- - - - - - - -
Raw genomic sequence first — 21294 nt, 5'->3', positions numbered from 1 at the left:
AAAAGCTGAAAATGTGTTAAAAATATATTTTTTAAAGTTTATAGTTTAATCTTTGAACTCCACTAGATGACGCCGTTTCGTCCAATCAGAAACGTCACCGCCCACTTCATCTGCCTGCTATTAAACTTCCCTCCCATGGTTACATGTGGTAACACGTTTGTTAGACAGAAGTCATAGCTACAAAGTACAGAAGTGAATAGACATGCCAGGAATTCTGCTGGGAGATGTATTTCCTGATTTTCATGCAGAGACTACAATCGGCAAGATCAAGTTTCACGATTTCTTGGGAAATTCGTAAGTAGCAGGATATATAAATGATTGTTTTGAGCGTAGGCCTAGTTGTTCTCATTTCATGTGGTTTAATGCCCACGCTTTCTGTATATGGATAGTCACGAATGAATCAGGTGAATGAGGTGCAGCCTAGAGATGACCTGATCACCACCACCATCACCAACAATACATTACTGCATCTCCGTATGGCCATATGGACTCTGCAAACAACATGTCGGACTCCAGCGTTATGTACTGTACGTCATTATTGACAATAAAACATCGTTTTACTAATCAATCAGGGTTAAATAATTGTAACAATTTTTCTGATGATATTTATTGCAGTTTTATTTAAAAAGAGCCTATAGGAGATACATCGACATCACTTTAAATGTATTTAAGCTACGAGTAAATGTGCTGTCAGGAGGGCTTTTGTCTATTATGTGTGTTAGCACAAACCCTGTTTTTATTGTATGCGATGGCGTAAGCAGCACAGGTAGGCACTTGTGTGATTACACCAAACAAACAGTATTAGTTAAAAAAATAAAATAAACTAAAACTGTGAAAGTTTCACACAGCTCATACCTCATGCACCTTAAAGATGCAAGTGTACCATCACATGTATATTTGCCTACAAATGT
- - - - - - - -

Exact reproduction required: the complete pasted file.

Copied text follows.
Raw genomic sequence first — 21294 nt, 5'->3', positions numbered from 1 at the left:
AAAAGCTGAAAATGTGTTAAAAATATATTTTTTAAAGTTTATAGTTTAATCTTTGAACTCCACTAGATGACGCCGTTTCGTCCAATCAGAAACGTCACCGCCCACTTCATCTGCCTGCTATTAAACTTCCCTCCCATGGTTACATGTGGTAACACGTTTGTTAGACAGAAGTCATAGCTACAAAGTACAGAAGTGAATAGACATGCCAGGAATTCTGCTGGGAGATGTATTTCCTGATTTTCATGCAGAGACTACAATCGGCAAGATCAAGTTTCACGATTTCTTGGGAAATTCGTAAGTAGCAGGATATATAAATGATTGTTTTGAGCGTAGGCCTAGTTGTTCTCATTTCATGTGGTTTAATGCCCACGCTTTCTGTATATGGATAGTCACGAATGAATCAGGTGAATGAGGTGCAGCCTAGAGATGACCTGATCACCACCACCATCACCAACAATACATTACTGCATCTCCGTATGGCCATATGGACTCTGCAAACAACATGTCGGACTCCAGCGTTATGTACTGTACGTCATTATTGACAATAAAACATCGTTTTACTAATCAATCAGGGTTAAATAATTGTAACAATTTTTCTGATGATATTTATTGCAGTTTTATTTAAAAAGAGCCTATAGGAGATACATCGACATCACTTTAAATGTATTTAAGCTACGAGTAAATGTGCTGTCAGGAGGGCTTTTGTCTATTATGTGTGTTAGCACAAACCCTGTTTTTATTGTATGCGATGGCGTAAGCAGCACAGGTAGGCACTTGTGTGATTACACCAAACAAACAGTATTAGTTAAAAAAATAAAATAAACTAAAACTGTGAAAGTTTCACACAGCTCATACCTCATGCACCTTAAAGATGCAAGTGTACCATCACATGTATATTTGCCTACAAATGT